The Brute fan club

Flanagan's fingerprints; trouble afoot; so long, Jackie and Lou
By PHILLIPE AND JORGE  |  October 30, 2013

Phillipe and Jorge believe we saw the fine hand of our old pal Bill Flanagan in October 20 edition of CBS’s wonderful Sunday Morning show. Bill was a former colleague of P&J’s in Little Rhody when we were all working for a succession of local “alternative” papers, but after years of writing tremendous music stories and various books at the national level, he became executive vice president of the Viacom Music Group and editorial director of MTV Networks. He has also been contributing usually brilliant essays to Sunday Morning since 2001, and we believe he does it just to show P&J up. What other reason could there be?

All three of us have long been fans of the cult icon, Brute Force (nee Stephen Friedland), famed for songs like “To Sit On a Sandwich,” “Tapeworm of Love” and, most notoriously, “The King of Fuh.” (You can all work out where that title was heading lyrically.) Brute made his Biggest Little performing debut at the late, lamented Leo’s in the 1970s, and did a brief star turn at the Jamestown Art Center a few years ago.

There’s your set-up. During that previously-mentioned Sunday Morning, there was a segment on one of P&J’s most admired artists, René Magritte. In it they showed “The Listening Room,” his renowned painting of an apple inside a small room, which you’d recognize if you saw it, trust us. It was then pointed out that this painting inspired the Beatles’ famed Apple logo, and a copy of a 45 with the iconic Apple in the middle flashed on the screen. But in the brief three seconds the graphic was displayed, hawk-eyed P&J noticed the record was “King of Fuh,” which was one of the first and surely most obscure releases on the Beatles’ then-new label.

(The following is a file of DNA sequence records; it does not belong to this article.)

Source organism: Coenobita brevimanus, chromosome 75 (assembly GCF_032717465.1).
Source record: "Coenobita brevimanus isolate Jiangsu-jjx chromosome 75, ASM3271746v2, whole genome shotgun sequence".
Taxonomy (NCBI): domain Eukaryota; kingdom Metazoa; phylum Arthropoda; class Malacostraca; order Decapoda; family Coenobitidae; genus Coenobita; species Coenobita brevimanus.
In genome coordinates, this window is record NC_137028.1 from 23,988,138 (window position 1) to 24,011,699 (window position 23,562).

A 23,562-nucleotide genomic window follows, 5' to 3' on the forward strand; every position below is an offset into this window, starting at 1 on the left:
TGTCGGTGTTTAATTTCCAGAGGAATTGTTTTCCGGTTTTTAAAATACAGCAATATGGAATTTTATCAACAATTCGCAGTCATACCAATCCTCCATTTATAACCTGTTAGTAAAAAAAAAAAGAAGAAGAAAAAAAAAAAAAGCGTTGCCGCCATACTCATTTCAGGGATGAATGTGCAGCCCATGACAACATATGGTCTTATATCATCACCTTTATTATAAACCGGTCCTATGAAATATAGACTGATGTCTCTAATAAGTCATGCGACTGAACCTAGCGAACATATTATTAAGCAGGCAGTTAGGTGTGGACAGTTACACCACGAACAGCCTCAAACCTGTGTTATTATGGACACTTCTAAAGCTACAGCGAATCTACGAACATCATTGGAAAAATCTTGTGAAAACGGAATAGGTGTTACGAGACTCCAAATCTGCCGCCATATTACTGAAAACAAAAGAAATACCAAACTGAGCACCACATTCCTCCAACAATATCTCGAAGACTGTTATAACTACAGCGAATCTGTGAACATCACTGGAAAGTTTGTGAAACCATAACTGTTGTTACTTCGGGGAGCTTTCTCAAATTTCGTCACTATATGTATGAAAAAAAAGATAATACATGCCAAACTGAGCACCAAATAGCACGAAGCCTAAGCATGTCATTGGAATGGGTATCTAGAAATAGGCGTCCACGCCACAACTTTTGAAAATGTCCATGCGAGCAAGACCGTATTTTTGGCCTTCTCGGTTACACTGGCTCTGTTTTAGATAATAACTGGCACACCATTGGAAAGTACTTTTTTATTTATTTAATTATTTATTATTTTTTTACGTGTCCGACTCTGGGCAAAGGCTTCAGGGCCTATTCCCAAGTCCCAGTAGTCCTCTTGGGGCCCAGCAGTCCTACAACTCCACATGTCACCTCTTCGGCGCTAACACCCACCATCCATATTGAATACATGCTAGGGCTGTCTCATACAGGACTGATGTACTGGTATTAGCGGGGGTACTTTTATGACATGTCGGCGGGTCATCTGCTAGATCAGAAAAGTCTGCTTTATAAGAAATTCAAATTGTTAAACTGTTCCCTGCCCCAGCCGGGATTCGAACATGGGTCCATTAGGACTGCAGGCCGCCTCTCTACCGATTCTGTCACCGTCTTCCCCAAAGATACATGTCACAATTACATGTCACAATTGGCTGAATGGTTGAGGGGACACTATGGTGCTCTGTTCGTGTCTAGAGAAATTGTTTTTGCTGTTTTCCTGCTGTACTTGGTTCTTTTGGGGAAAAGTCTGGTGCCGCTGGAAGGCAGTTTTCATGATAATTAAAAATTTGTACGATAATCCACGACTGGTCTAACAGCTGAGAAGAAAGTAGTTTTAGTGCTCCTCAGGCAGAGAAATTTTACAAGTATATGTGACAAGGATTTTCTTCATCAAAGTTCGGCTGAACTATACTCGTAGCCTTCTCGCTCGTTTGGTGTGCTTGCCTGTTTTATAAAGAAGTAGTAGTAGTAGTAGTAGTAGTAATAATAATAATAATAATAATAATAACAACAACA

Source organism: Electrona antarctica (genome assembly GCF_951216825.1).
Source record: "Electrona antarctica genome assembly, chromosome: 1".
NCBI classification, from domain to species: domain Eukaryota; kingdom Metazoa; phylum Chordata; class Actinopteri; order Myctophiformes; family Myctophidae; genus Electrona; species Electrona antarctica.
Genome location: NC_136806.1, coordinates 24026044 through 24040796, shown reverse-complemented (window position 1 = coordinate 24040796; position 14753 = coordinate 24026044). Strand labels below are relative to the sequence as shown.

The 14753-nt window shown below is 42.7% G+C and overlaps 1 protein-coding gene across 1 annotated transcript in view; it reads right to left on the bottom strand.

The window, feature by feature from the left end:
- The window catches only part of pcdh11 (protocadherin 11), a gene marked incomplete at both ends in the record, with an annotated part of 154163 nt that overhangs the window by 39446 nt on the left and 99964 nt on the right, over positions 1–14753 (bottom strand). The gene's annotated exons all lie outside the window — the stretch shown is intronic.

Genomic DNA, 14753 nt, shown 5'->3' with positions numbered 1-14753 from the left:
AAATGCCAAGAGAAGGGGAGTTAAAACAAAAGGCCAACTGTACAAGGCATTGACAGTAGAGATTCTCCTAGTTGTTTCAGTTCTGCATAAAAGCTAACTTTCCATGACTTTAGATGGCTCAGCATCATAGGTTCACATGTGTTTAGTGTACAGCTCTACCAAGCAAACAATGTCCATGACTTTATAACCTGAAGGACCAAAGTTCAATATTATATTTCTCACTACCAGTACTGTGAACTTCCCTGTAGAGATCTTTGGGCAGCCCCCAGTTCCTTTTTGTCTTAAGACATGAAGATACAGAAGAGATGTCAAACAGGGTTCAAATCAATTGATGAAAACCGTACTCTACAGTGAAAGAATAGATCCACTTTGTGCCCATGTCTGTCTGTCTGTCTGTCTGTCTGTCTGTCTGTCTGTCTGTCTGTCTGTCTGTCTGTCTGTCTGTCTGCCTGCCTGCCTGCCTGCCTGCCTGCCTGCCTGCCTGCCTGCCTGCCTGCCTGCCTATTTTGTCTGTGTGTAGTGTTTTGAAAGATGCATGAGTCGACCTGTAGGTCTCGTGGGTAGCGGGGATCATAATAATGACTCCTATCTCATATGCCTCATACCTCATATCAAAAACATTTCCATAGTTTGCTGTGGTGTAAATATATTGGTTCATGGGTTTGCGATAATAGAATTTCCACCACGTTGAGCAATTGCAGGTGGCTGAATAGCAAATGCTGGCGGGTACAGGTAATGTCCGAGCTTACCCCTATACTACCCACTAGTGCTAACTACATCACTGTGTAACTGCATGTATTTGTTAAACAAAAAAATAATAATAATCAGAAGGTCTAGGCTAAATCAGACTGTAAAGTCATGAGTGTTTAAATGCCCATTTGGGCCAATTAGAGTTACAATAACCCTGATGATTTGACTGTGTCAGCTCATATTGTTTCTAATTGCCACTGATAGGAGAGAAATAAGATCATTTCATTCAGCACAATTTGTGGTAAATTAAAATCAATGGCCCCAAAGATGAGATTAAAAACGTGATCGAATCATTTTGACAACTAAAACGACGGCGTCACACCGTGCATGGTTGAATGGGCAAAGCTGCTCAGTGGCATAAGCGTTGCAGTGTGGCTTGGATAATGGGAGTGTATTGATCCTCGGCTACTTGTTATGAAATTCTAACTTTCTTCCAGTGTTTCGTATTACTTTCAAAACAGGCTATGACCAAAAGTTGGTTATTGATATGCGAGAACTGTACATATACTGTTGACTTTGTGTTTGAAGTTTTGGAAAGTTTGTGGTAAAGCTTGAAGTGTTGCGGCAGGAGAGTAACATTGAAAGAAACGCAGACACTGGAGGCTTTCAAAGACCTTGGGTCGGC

Since “King of Fuh” had a minimal pressing, almost no distribution, and absolutely no air time for obvious “Fuh King” reasons, the disc turning up as the exemplar of early Apple makes us believe that Mr. Flanagan somehow found a way to sneak one of his rarest records into the graphic, since you wouldn’t find it lying around next to other early Apple releases by James Taylor or Badfinger.

You’re busted, Flanagan. Come out with your vinyls up.


P&J love the Red Sox, and thus follow their every step as they pursue the World Series crown. So we ran across an interesting description of third baseman Will Middlebrooks in Urinal sportswriter Brian MacPherson’s explanation of how the controversial “obstruction” call gave the St. Louis Cardinals Game 3 in the bottom of the ninth.

“It didn’t appear that Middlebrooks intentionally obstructed Craig,” wrote MacPherson. “The third baseman kicked his back feet [our italics] in the air, but his feet weren’t what tripped up Craig.” Well, no wonder Middlebrooks couldn’t handle the throw that led to the controversial call, since he obviously had the glove on one of his front feet. Actually, Middlebrooks would probably be very comfortable at our State House, where many of the pre-Neanderthal pols who bash gays and immigrants, have apoplexy over abortion issues, and French-kiss the rifle barrels of the NRA are still working on the ability to toddle around on their hind legs.

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